25+ Fishing Terms

One of the most popular activities in North America is fishing. There are many different types of fish, and they all have their own unique characteristics. Fish can be caught by many methods including ice fishing, offshore trolling, or fly-fishing. It’s important to know which bait to use on what type of water too! This blog post will teach you some common fishing terms so that you can talk like a pro fisherman next time your out on the lake with friends and family.

  • Bait: Bait is a natural or artificial substance used to entice fish into taking the bait. It usually consists of food, but it can also consist of small lures and odorants designed to imitate that food. The use of live animals as bait for fishing is now illegal in many parts of the world because they are seen as an environmental hazard.
  • Casting Spoon: Casting spoons are hooks which have been bent into a “J” shape and attached to the end of the line. Casting spoons can be made from various materials, including brass, steel, nickel silver or lead.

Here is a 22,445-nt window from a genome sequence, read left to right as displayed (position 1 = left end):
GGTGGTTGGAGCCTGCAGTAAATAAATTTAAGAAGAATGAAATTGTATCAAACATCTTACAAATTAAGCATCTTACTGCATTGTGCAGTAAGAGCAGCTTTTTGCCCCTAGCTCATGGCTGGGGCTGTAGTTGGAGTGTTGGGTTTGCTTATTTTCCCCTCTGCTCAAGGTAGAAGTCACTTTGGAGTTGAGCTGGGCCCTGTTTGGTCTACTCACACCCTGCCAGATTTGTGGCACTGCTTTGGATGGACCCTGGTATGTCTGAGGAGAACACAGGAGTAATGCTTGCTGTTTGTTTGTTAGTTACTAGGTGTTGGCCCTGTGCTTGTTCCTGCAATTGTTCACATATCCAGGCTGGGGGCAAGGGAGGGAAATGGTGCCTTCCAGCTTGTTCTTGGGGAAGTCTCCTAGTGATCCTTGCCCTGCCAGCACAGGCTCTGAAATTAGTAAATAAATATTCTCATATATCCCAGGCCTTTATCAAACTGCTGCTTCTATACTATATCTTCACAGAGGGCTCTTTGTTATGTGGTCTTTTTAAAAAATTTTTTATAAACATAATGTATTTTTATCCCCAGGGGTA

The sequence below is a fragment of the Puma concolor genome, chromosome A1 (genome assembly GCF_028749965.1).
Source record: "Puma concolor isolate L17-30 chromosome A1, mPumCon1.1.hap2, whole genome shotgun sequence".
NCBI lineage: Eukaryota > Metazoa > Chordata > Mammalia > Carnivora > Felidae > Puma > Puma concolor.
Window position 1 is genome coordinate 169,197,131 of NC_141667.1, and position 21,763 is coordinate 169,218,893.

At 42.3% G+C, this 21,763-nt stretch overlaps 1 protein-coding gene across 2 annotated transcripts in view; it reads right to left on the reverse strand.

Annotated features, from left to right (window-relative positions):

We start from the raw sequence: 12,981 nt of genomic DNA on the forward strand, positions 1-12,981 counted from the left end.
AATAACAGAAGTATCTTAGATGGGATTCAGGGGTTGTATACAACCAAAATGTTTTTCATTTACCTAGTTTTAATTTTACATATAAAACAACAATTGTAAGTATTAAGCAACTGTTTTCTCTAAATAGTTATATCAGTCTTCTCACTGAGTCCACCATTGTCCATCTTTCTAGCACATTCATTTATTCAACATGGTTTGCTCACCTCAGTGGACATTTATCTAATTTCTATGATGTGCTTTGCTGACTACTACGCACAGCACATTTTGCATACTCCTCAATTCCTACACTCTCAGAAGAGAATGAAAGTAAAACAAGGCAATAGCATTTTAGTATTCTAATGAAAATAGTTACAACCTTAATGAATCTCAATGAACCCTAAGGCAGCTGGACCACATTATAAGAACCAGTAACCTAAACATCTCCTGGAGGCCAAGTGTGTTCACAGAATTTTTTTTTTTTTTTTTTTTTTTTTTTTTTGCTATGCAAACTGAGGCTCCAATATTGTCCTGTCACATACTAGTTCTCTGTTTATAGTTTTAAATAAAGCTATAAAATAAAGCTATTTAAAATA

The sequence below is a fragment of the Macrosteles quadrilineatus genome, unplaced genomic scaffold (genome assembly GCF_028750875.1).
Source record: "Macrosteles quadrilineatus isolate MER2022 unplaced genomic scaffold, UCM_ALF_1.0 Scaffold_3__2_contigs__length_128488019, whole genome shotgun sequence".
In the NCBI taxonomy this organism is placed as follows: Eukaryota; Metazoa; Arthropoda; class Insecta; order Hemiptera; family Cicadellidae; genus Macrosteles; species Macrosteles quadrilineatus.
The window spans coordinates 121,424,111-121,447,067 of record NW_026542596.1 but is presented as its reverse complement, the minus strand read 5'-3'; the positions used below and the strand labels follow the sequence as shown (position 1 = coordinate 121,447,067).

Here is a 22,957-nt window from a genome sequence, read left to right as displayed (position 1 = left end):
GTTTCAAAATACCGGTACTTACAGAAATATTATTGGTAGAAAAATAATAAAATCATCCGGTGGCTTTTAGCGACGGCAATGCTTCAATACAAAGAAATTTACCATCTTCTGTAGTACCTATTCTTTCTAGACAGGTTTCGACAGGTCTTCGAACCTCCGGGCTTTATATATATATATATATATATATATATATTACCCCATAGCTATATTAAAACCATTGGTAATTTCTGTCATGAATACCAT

• Chumming: Chumming is adding chum- sometimes in the form of bloodied fish parts-to water to attract more gamefish.
  • Crankbait: Crankbaits work well when fishing for Bass because they dive deep and emit sound waves designed with pauses that simulate natural prey movements just below the surface-making them easy targets for hungry bass!
  • Hook: Hooks come in many different shapes depending on what you want it for. The most common hook used by fishermen is called the treble hook. This is a three-pronged horizontal fishing hook with one point in the middle and two on either side.
  • Jig: Jigs are weighted hooks that can be cast or trolled to attract fish by moving it along the bottom of the water column, all while maintaining an attractive wiggling motion thanks to its sharpened end (called “jagging”).